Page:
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Subject:Embarrassing Interviews Was: Who's the author? From:RoseCrowe <ncrowe -at- PRIMENET -dot- COM> Date:Tue, 14 Feb 1995 12:07:50 -0700
On Tue, 14 Feb 1995, Gray,Gary P wrote:
> I started out doing occasional contract work. When it came time to interview
> a real job, the interviewer opened one of my writing samples and picked
> out, asking me to explain it.... Unfortunately for me, it was some
> programmer's reference manual and he picked an obscure detail for me to
> explain... besides, after 3 manuals
> in 5 months, I can't recall every detail of each one of them. Since this was
> a contract job, I didn't have my name on it... boy, did I look bad.
Suggestion: take pages of books rather than whole books. For instance,
how about the cover page, TOC, intro, samples of various types of
chapters (if they vary or one chapter if they are all similar), and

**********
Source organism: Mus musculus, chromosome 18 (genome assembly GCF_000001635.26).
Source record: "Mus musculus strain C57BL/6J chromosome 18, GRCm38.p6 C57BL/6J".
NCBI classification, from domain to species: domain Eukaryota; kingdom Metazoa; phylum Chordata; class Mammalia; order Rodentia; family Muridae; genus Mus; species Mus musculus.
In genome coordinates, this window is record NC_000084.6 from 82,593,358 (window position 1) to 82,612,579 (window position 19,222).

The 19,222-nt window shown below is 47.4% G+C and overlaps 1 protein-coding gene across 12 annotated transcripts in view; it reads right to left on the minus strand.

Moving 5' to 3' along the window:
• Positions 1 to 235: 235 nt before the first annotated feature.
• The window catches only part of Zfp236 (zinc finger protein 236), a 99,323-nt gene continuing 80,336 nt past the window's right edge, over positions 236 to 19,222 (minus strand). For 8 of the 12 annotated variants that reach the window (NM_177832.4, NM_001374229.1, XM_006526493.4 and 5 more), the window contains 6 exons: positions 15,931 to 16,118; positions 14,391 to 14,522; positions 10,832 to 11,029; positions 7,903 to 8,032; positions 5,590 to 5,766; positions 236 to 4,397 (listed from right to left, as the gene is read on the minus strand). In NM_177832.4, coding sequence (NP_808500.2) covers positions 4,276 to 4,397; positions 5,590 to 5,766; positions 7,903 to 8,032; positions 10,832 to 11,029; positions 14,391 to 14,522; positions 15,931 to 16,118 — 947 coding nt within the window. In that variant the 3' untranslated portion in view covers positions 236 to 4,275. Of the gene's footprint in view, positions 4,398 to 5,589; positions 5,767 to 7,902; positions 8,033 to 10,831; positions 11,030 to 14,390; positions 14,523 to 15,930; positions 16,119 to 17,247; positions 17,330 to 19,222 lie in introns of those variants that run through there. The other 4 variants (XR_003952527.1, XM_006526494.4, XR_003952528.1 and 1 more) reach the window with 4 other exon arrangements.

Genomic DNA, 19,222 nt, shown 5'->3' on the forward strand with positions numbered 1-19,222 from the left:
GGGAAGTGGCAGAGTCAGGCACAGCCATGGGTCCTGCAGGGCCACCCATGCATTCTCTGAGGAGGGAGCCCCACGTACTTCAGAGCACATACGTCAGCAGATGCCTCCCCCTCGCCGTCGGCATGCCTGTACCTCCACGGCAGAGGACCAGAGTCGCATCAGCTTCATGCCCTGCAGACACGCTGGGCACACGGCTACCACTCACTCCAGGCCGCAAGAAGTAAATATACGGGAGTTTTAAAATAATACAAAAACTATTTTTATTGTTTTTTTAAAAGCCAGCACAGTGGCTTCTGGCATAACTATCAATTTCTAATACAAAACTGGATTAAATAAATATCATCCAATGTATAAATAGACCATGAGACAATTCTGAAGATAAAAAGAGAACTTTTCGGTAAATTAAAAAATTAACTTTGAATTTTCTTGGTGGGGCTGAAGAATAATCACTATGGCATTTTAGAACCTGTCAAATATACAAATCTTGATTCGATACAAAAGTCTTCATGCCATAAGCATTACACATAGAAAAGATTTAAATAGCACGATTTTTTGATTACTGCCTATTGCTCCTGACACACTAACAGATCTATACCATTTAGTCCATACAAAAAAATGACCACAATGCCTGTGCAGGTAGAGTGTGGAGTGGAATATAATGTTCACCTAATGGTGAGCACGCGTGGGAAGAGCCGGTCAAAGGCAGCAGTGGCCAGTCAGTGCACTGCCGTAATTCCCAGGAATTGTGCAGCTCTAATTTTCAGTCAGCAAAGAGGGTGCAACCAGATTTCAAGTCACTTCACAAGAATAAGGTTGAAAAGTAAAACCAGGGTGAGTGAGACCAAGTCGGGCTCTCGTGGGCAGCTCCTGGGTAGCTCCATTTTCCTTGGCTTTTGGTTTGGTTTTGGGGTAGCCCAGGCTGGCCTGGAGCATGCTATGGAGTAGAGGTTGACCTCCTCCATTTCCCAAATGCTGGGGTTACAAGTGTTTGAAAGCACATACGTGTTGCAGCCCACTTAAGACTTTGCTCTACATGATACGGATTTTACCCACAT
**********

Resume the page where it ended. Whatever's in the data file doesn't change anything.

back matter if it is demonstrating a skill such as a glossary or
You can thus display the range of your writing and avoid such
an embarrassing scenario.
Was anyone ever asked to spell words in an interview? I used to be a
champion speller (in junior high) but years and spell checkers have taken
their toll. I have a few words I always draw a blank on -- for
instance, for me, "receive" is one of those words. One time in an
interview for a contracting agency the guy started grilling me with
spelling words. One of the words he asked me was one of my "draw a blank"
words and before I realized it I had misspelled it. It was quite
humilating. Nowadays of course I would probably explain to the guy that
an encyclopedic memory of spelling words is not a requirement for quality
technical writing, but in those days I was humbler, meek, and mild.
Any other embarrassing interview stories?
ncrowe -at- primenet -dot- com
rwilc -at- fast -dot- dot -dot- state -dot- az -dot- us
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